Panama is home to the largest colony of Chinese in Central America. The first 1600 immigrants arrived in 1854, after the end of the gold rush in the United States. They worked on constructing the first railway connection between the two oceans. In the 1980s, when China opened its borders, a second wave followed. The 200,000 Chinese in Panama have acquired considerable economic power in the country, but rarely intervene openly in the political sphere.
The barrio chino in Panama City is the largest Chinese neighborhood in Central America. Until the 1970s it was a bustling center for small stores. However, in recent decades the Chinese district has lost much of its original character. The most successful entrepreneurs have moved on. Now they run supermarkets and larger stores elsewhere in the city, and with that have become more integrated into Panamanian society. Others immigrated to nearby countries like Columbia, or to the United States, leaving the less successful entrepreneurs and more recent immigrants behind.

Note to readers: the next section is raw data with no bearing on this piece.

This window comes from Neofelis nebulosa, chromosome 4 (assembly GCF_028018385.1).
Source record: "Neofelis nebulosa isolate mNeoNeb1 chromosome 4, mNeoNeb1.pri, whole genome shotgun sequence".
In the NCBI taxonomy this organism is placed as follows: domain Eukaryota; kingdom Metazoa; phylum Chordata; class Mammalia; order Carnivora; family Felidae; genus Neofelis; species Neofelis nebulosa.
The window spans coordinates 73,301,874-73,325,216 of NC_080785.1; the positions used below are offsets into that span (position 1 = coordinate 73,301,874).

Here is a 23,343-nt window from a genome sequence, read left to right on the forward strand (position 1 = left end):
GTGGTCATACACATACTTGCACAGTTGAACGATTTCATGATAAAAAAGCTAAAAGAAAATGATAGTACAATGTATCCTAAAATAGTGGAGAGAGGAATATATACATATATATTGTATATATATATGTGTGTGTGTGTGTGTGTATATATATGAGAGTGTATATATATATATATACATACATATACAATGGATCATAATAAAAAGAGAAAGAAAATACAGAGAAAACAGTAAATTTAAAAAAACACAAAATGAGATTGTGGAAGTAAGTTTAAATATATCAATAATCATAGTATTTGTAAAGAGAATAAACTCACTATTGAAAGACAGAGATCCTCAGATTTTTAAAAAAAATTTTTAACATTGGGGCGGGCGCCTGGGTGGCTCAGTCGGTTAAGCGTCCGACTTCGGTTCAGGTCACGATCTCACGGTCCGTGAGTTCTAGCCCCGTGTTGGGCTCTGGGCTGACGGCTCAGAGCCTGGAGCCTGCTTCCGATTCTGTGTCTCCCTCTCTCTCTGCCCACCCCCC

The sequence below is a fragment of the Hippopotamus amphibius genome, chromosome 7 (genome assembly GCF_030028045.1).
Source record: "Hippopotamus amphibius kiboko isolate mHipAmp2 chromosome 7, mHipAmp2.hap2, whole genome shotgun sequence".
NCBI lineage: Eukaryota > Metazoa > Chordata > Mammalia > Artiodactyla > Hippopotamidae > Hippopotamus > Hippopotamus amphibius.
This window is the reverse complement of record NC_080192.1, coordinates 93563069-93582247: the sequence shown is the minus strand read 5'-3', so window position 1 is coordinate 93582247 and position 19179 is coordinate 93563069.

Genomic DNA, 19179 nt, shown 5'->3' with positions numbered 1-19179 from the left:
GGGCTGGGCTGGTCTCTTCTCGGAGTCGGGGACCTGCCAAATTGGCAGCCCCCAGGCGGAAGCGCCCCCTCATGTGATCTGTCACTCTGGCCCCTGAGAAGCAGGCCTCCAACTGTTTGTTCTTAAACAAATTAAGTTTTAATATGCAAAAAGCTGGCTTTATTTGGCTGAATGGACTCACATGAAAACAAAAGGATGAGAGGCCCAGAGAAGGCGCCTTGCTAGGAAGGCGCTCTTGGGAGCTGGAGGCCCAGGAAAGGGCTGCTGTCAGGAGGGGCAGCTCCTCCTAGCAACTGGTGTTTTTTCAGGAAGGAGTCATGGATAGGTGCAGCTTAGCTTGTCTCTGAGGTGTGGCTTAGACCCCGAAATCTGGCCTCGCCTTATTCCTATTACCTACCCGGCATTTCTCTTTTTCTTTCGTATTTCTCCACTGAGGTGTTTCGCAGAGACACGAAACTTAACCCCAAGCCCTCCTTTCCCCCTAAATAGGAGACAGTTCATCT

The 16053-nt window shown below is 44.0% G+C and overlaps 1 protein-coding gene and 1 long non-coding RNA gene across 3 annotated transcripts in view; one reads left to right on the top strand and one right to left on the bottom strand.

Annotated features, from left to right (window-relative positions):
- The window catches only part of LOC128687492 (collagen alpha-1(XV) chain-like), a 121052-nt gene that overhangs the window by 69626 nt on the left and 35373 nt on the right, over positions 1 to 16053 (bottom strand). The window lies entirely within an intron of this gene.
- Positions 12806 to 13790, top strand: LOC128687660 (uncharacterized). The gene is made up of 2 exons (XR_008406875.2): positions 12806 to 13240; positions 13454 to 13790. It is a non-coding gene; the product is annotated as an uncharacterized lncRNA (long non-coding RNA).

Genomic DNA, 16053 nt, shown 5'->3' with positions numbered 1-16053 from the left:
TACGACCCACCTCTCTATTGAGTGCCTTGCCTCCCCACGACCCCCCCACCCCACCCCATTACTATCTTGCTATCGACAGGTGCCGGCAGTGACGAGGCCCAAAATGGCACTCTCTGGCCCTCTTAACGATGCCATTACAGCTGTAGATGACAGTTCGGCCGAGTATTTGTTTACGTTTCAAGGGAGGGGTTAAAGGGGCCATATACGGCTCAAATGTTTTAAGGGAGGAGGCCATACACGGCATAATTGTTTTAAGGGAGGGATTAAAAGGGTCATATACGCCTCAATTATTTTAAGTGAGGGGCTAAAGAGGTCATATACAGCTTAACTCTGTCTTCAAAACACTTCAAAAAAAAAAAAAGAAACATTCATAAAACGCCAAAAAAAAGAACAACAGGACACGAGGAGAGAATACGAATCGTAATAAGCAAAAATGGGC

According to the 1946 Constitution, Chinese born in Panama automatically acquire Panamanian citizenship. But until then the Chinese faced a difficult situation in Panama. They were traditionally treated as second-rate citizens, sometimes had to pay special taxes, and in 1941 had even been deprived of their citizenship. To this day, Chinese must be naturalized before they can own stores. Since this is precisely the sector in which many Chinese still make their living, this law is often seen as a way of discriminating against this specific group of immigrants. On the other hand, it makes naturalization a priority for newcomers.
This story is part of Via Panam, Kadir van Lohuizen’s project about migration in the Americas.